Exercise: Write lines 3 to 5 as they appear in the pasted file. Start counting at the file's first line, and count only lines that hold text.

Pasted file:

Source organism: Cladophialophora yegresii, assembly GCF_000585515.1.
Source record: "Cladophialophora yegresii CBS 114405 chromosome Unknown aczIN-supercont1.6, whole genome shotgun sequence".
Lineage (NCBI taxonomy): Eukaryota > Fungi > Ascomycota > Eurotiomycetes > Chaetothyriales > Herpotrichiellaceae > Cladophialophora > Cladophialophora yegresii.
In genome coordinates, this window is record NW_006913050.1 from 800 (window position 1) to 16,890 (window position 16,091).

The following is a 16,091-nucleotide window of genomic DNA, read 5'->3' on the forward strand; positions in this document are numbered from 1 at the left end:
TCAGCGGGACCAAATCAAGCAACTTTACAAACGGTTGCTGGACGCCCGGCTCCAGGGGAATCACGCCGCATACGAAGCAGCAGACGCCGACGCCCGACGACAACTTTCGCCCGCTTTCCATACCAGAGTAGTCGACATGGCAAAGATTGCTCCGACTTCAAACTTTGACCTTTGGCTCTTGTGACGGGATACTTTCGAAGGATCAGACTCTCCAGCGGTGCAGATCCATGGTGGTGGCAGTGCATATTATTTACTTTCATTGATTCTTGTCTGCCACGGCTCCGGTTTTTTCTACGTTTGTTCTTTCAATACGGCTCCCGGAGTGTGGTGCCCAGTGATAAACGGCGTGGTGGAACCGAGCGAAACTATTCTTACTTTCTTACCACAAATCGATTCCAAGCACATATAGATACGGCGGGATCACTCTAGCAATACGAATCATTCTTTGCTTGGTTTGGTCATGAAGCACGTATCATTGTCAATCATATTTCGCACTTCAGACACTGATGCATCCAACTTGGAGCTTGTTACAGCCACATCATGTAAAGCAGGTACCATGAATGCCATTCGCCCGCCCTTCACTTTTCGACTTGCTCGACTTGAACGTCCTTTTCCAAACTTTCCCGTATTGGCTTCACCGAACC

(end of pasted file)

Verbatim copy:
Lineage (NCBI taxonomy): Eukaryota > Fungi > Ascomycota > Eurotiomycetes > Chaetothyriales > Herpotrichiellaceae > Cladophialophora > Cladophialophora yegresii.
In genome coordinates, this window is record NW_006913050.1 from 800 (window position 1) to 16,890 (window position 16,091).

The following is a 16,091-nucleotide window of genomic DNA, read 5'->3' on the forward strand; positions in this document are numbered from 1 at the left end: